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    $\begingroup$ @Polygnome yes I understand that. Take a look again at my comment. I'm discussing why one might ask the question in the first place, and suggesting that it might be related to the fact that broadcasts bring it up in every launch as if it were a particularly notable event, and then suggesting that while it is not particularly notable in terms of safety, it might be worth exploring why it is always brought to the attention to the viewing public in such a visible way each time. If you can address that instead in some way, that would be great! $\endgroup$ – uhoh Jul 4 '17 at 10:34
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    $\begingroup$ @uhoh I think its brought up because its the most notable event during that flight phase, and because it is somewhat significant for manned launches, because any LES would have the hardest time during that phase. The question is, why wouldn't you bring it up? Sport commentators bring up lots of tangential information all the time. Its only natural a commentator for a launch would do the same. In fact, they bring up lots of other tangential stuff as well. $\endgroup$ – Polygnome Jul 4 '17 at 10:38
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Both of the shuttle flights that suffered fatal accidents encountered significant wind shear events that took place very close to max q. I'm not aware that this was directly linked to the accidents but there were people involved in the STS-107 accident investigation who were very suspicious that this was a coincidence.

STS-51L:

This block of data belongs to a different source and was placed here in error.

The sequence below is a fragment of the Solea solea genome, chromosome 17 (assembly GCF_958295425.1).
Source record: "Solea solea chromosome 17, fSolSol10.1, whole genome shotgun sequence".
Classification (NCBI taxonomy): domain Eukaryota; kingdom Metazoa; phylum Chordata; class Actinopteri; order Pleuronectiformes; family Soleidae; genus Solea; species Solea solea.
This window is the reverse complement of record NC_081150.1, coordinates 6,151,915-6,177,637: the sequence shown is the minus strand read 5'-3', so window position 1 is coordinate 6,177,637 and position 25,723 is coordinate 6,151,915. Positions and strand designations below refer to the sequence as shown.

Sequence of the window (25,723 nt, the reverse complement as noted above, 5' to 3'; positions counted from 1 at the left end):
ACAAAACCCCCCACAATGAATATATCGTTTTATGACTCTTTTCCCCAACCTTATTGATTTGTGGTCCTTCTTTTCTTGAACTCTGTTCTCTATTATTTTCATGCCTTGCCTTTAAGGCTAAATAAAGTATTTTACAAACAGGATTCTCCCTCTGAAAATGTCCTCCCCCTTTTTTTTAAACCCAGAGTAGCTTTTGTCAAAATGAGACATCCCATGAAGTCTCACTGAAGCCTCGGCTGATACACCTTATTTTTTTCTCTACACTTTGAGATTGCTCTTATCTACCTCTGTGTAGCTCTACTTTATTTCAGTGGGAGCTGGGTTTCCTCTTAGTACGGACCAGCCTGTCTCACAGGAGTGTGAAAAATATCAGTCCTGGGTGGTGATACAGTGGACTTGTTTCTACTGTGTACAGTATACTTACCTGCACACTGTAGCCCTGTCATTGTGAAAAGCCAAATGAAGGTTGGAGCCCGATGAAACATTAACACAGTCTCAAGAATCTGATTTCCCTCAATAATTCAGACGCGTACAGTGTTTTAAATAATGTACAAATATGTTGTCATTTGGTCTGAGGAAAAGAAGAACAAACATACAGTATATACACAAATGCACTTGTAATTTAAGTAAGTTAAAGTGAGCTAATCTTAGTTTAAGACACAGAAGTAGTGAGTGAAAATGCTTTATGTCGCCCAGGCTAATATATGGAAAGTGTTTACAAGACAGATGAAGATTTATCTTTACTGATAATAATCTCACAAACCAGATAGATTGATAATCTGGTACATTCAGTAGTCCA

Max q was at 59 seconds. Max vehicle response to wind shear was at 61.724 seconds.

STS-107:

Max q was at ~58 seconds (I'm reading off a graph). The wind shear started at 57 seconds.

I just read of another incident, a Proton launch in Feb 1969, where the "newly designed" payload fairing collapsed at max q. (Soviet Robots in the Solar System, Huntress & Marov, p. 195).

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The uncrewed Mercury-Atlas 1 flight suffered a catastrophic failure due to aerodynamic loads at or near max-Q, and the launcher's structure was beefed up for future flights:

[NASA's Owen Maynard] stated in an oral history interview that his post-flight calculations showed the skin of the launch vehicle just below the spacecraft would have buckled due to the combined drag, acceleration, and bending loads which exceeded the resisting tensile stress in the skin provided by internal pressure. Maynard recalled that "The problem of mating the Mercury capsule to the Atlas was far from being properly resolved at the time of MA-1." Based on that finding, the NASA specified that future Mercury-Atlas launch vehicles add doublers to the skin structure in that area, and that future launch trajectories be shallowed to reduce pitch angle rate, to reduce the bending stress on the launch vehicle.